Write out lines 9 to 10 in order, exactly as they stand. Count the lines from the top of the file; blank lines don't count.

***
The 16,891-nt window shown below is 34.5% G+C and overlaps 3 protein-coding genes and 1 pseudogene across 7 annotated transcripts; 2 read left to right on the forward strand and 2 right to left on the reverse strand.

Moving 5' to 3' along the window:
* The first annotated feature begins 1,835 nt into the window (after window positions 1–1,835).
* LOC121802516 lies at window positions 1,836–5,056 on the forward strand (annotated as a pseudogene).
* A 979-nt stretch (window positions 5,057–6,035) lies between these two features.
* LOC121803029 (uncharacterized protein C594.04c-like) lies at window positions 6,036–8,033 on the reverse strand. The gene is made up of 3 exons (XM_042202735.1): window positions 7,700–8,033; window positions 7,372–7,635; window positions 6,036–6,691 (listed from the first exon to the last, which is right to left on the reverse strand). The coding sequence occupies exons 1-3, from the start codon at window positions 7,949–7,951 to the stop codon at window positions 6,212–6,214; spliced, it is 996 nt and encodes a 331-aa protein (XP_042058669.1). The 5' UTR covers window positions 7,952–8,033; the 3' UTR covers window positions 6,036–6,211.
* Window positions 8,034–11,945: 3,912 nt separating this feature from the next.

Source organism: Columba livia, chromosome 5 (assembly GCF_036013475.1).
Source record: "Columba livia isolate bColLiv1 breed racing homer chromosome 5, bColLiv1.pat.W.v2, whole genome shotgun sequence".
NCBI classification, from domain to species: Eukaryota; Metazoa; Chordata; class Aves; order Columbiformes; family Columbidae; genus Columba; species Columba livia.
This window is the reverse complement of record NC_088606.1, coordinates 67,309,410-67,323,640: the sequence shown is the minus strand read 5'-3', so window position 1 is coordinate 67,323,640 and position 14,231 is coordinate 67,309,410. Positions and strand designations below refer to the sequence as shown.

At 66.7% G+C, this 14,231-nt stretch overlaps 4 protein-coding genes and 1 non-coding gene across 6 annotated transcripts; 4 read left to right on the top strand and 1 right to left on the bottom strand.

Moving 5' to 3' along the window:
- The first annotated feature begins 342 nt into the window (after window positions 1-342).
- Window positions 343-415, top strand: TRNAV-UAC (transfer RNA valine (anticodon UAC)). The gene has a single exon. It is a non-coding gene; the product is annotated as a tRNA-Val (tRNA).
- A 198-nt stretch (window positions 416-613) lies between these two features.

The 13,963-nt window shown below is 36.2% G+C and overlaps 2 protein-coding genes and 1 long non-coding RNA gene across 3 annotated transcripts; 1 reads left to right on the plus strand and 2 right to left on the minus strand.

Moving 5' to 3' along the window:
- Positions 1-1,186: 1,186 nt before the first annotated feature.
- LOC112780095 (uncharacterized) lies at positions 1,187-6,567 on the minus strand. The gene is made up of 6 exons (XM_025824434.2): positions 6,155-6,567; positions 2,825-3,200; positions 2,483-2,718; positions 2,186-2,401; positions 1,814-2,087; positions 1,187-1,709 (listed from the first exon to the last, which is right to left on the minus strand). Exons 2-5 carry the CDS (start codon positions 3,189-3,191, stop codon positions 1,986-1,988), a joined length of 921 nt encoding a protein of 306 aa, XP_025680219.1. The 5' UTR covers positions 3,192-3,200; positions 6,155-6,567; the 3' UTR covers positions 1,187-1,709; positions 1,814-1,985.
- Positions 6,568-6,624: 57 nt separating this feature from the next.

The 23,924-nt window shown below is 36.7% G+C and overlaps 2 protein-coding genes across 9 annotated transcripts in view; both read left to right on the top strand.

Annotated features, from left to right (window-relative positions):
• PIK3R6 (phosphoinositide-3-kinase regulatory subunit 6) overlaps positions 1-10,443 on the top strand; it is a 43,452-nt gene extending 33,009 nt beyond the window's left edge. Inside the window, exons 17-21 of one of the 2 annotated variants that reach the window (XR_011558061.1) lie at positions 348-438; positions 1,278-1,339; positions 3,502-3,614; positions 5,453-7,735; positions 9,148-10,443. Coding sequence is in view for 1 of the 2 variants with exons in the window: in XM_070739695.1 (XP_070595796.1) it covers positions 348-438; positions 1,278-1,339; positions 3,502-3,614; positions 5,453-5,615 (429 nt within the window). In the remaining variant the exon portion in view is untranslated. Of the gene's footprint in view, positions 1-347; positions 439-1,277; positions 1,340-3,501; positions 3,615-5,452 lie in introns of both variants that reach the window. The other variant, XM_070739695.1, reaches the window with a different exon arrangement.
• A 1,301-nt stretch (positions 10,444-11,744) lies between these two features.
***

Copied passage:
Source record: "Columba livia isolate bColLiv1 breed racing homer chromosome 5, bColLiv1.pat.W.v2, whole genome shotgun sequence".
NCBI classification, from domain to species: Eukaryota; Metazoa; Chordata; class Aves; order Columbiformes; family Columbidae; genus Columba; species Columba livia.